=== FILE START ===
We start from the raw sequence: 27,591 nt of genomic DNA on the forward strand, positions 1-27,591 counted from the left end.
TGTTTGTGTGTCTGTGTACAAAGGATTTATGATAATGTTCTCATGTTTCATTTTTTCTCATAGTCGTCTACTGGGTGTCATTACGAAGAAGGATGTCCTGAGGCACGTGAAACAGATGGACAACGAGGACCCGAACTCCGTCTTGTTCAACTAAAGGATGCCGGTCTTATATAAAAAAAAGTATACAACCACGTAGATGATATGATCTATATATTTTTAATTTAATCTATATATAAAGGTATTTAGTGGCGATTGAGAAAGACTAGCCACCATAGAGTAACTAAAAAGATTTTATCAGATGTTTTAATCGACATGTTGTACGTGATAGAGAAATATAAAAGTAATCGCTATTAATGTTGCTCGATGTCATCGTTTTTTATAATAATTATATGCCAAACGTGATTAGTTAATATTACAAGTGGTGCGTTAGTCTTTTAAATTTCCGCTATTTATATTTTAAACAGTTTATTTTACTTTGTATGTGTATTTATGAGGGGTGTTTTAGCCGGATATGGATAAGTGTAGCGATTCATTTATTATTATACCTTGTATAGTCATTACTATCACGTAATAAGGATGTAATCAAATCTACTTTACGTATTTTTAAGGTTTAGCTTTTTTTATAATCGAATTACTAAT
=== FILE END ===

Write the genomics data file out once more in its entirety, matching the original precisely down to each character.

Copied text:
We start from the raw sequence: 27,591 nt of genomic DNA on the forward strand, positions 1-27,591 counted from the left end.
TGTTTGTGTGTCTGTGTACAAAGGATTTATGATAATGTTCTCATGTTTCATTTTTTCTCATAGTCGTCTACTGGGTGTCATTACGAAGAAGGATGTCCTGAGGCACGTGAAACAGATGGACAACGAGGACCCGAACTCCGTCTTGTTCAACTAAAGGATGCCGGTCTTATATAAAAAAAAGTATACAACCACGTAGATGATATGATCTATATATTTTTAATTTAATCTATATATAAAGGTATTTAGTGGCGATTGAGAAAGACTAGCCACCATAGAGTAACTAAAAAGATTTTATCAGATGTTTTAATCGACATGTTGTACGTGATAGAGAAATATAAAAGTAATCGCTATTAATGTTGCTCGATGTCATCGTTTTTTATAATAATTATATGCCAAACGTGATTAGTTAATATTACAAGTGGTGCGTTAGTCTTTTAAATTTCCGCTATTTATATTTTAAACAGTTTATTTTACTTTGTATGTGTATTTATGAGGGGTGTTTTAGCCGGATATGGATAAGTGTAGCGATTCATTTATTATTATACCTTGTATAGTCATTACTATCACGTAATAAGGATGTAATCAAATCTACTTTACGTATTTTTAAGGTTTAGCTTTTTTTATAATCGAATTACTAAT